Surgery leads to normal life
Like most kids, 6-year-old John Lawson Florer loves to swim and play computer games.
Unlike most kids, John Lawson has only half of a functioning brain.
That's because when he was 17 months old, surgeons at Children's Medical Center in Dallas cut the connection between the left and right hemispheres of his brain. The goal was to stop the 60 to 70 epileptic seizures John Lawson was having every day.
‘Big, white hole where his brain should have been.'
John Lawson, who goes by his first and middle name because his dad's name is also John, wasn't as active as his big brother, Will, had been as an infant. Their parents noticed other subtle differences between their boys.
"At 7 months, John Lawson began this eye-rolling thing, and I thought, Is that typical?" said his mom, Gini Florer.
At 9 months, John Lawson still couldn't sit up. He would topple over from a sitting position.
An MRI scan shows that nearly half of the brain is a fluid-filled void.
The Florers brought their son to Children's, where doctors in the epilepsy center took recordings of the electrical activity in the baby's brain. It showed seizure activity. "That wasn't the day, though," Gini said. "The day was seeing the big MRI up on the screen.
"There was a big, white hole where his brain should have been."
Doctors discovered that John Lawson suffered a stroke before he was born, leaving 65 percent of the left side of his brain unformed. The portion of the left side that remained was causing seizures. And the seizures were preventing John Lawson from developing as he should.
"It was a surreal day," Gini said. "As your day changes, everybody else's day is normal."
But she saw to it that Will, who was celebrating his preschool graduation, had a normal day.
"We had a swimming party that afternoon. And I was determined that he was going to that party," she said. "We had to keep going at somewhat of a normal pace for him. Everything couldn't stop for John Lawson."
Rebooting after every seizure
The Florers spent the next few months trying different medications to control John Lawson's seizures, which were getting harder for the family to watch. "His right arm would shoot out to the side of his body and his head would bob to the right," Gini said. "It was heartbreaking because you knew something was going on inside his brain that was bad. It was like he was rebooting in his head after every seizure."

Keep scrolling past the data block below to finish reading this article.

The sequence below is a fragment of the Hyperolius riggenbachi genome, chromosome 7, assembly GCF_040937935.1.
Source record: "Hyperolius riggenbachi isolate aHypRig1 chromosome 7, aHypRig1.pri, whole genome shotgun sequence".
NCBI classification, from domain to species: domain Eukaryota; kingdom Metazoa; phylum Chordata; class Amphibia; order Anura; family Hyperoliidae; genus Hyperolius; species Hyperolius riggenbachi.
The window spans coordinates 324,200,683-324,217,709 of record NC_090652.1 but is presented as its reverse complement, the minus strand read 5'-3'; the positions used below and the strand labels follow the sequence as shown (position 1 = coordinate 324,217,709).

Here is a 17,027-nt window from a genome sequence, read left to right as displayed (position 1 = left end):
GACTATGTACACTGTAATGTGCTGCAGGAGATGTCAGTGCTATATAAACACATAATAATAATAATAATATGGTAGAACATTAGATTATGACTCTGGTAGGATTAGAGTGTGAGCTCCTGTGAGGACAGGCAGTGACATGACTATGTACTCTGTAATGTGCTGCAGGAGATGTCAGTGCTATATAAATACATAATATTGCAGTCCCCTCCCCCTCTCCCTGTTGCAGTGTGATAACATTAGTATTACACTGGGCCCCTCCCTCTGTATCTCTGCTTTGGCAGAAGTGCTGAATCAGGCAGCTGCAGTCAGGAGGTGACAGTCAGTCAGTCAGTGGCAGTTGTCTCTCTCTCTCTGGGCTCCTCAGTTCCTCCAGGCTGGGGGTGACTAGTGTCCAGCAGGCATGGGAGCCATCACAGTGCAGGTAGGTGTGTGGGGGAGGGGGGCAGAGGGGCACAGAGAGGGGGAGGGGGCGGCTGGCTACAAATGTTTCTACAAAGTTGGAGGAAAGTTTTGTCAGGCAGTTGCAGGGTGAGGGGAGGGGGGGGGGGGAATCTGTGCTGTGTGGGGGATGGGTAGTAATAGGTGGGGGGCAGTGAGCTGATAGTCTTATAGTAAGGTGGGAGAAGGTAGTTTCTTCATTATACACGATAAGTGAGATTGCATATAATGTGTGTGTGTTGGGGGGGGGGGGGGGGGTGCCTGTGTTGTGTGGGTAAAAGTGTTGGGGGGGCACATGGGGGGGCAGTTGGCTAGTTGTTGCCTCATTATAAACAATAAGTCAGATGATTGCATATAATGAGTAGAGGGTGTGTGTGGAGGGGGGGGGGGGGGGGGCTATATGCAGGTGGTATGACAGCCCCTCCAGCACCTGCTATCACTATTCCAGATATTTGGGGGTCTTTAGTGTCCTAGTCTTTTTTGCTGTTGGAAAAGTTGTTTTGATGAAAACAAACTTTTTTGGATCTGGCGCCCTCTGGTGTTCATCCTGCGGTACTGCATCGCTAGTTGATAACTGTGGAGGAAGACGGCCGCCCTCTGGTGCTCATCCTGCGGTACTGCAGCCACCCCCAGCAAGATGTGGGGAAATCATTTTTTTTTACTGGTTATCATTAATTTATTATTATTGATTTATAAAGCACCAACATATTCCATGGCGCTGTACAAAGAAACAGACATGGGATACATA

Surgery ‘right thing to do.'
After eight months of little progress, the Florers made a life-changing decision. They allowed surgeons to disconnect the right and left hemispheres of their son's brain. The nonfunctioning left portion of his brain remains inside his head. The goal of the surgery, called a hemispherotomy, was to stop the seizures without increasing the weakness on his right side, caused by the epilepsy.
The risks were significant. The Florer's little boy might not walk or talk after surgery. He might not have fine motor skills on his right side. There was also the risk of infection and of fluid building up in his brain.
Despite the risks, surgery was an easy decision for the Florers after what they had watched over the past few months with John Lawson's seizures and medications that weren't making a difference. "It seems like a hard decision, but it became clear that it was the right thing to do."
Right side of the brain takes over for the left
Today, John Lawson is doing well. He's on medication and has had only three complications, which the Florer family doesn't characterize as seizures. He's a first-grader at Hyer Elementary in Highland Park and loves going to school.
Twice a year he comes to Children's to see Dr. Susan Arnold, his neurologist. She checks John Lawson's physical and mental development and his medications.
Because John Lawson was so young at the time of his stroke and surgery, his brain was still developing. Language and motor skills were not fixed in the left side, and could move to the healthy right side of the brain. Dr Arnold explained: "The seizures were preventing this relocation of function. After surgery, he was able to learn to walk and talk using the right side of the brain."
John Lawson began walking just before his third birthday. After he turned 4, he began talking. "He talks. He talks a lot," Gini said. "The ability to communicate makes his life less frustrating and ours, too. He's very verbal, but it's not a conversation, yet."
The family's strong faith in God has been an important support for them to lean on. "John Lawson is under His care and that helps put things in perspective," Gini said.
He also has supportive siblings, especially Will. "He was very aware at a young age. He developed compassion at a young age because of what John Lawson was going through," Gini said.
"John Lawson doesn't know that he's different; he's just happy."
Pre- and Perinatal Strokes
Strokes like the one affecting John Lawson, which occur before or around the time of birth and affect a single, large area of the brain, occur in about one in every 5,000 babies. Sometimes the problem is obvious right away, but more than one third of cases aren't recognized until a baby grows older and begins to reach for toys. Dr. Susan Arnold, John Lawson's neurologist, said that any baby younger than 1 year who only uses one hand to reach for things should be evaluated for a possible stroke. In John Lawson's case, the stroke not only caused weakness on his right side, it also caused the frequent seizures.